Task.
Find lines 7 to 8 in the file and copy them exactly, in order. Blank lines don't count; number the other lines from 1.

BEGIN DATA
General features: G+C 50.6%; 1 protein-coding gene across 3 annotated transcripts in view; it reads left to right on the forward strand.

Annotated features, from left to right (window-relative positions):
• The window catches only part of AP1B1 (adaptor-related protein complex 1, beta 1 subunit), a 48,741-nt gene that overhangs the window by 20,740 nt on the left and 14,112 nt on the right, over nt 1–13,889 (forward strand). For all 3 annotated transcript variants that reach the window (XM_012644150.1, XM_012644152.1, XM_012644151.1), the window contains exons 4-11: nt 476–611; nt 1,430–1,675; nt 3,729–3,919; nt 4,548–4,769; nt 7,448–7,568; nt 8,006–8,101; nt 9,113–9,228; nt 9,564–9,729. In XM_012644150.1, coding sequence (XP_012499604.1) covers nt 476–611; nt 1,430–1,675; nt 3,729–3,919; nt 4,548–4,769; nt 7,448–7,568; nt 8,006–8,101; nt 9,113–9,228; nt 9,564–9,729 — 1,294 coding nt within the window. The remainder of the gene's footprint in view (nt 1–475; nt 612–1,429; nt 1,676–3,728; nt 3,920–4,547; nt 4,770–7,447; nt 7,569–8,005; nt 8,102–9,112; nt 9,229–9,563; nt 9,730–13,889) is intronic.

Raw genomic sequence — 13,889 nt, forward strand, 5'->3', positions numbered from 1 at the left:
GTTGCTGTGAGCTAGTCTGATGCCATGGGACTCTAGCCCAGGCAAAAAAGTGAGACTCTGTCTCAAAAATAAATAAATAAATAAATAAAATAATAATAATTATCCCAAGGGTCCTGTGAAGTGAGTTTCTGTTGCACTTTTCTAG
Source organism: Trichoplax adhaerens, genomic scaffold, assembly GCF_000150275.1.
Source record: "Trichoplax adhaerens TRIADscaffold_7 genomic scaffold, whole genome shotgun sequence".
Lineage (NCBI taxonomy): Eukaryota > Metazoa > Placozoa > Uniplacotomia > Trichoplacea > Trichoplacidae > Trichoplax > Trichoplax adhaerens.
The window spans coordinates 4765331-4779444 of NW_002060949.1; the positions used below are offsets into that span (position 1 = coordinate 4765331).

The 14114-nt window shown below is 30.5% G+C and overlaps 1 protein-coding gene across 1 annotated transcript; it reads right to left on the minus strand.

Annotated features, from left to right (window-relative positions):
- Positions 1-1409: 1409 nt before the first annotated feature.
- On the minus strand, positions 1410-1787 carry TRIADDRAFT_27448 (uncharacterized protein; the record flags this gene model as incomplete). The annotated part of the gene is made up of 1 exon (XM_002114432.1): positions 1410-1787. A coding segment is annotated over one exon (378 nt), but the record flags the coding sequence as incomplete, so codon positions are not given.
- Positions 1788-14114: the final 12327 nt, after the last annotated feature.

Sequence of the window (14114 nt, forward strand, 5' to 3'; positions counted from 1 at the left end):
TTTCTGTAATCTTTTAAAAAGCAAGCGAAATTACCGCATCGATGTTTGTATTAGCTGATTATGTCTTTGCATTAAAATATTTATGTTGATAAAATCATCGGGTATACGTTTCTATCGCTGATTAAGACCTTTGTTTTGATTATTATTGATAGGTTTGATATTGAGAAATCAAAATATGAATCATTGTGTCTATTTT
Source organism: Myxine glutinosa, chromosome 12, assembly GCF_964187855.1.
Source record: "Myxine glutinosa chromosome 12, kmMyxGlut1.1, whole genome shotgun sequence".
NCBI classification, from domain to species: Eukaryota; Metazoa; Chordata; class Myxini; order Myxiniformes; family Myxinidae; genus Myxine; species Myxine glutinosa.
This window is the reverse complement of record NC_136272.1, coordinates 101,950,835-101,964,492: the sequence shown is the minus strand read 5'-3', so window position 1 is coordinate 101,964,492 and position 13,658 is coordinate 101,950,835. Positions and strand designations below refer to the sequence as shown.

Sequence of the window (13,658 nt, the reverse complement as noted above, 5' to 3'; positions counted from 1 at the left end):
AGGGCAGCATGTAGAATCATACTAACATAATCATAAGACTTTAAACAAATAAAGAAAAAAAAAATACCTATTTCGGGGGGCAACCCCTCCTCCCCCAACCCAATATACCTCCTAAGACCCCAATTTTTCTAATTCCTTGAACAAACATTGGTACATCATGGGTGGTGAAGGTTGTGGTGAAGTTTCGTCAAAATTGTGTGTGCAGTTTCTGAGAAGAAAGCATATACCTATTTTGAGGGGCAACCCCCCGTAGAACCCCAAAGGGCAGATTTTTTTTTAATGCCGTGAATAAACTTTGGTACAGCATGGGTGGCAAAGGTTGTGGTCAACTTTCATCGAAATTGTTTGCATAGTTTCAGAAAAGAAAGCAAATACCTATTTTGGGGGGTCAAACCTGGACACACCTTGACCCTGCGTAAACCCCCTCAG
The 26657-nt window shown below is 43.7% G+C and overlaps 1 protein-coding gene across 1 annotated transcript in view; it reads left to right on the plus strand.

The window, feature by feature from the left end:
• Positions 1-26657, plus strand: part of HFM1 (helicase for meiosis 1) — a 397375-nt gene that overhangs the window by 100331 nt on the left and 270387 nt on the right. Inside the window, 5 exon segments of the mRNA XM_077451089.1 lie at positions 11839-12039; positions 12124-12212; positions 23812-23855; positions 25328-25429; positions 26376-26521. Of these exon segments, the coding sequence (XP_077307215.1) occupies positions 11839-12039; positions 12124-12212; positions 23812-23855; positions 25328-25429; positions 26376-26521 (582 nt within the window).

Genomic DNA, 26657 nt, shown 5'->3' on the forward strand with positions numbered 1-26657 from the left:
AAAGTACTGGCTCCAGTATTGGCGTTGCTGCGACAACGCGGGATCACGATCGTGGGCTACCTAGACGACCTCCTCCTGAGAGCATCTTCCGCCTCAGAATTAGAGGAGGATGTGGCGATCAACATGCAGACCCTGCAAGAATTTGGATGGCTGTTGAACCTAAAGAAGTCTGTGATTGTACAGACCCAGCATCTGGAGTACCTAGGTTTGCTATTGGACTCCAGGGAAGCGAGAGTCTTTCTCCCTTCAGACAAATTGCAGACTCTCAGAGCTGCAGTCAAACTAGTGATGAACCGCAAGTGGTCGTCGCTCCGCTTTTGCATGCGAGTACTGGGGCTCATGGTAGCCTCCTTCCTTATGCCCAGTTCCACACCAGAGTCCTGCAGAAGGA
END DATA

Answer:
Source record: "Trichoplax adhaerens TRIADscaffold_7 genomic scaffold, whole genome shotgun sequence".
Lineage (NCBI taxonomy): Eukaryota > Metazoa > Placozoa > Uniplacotomia > Trichoplacea > Trichoplacidae > Trichoplax > Trichoplax adhaerens.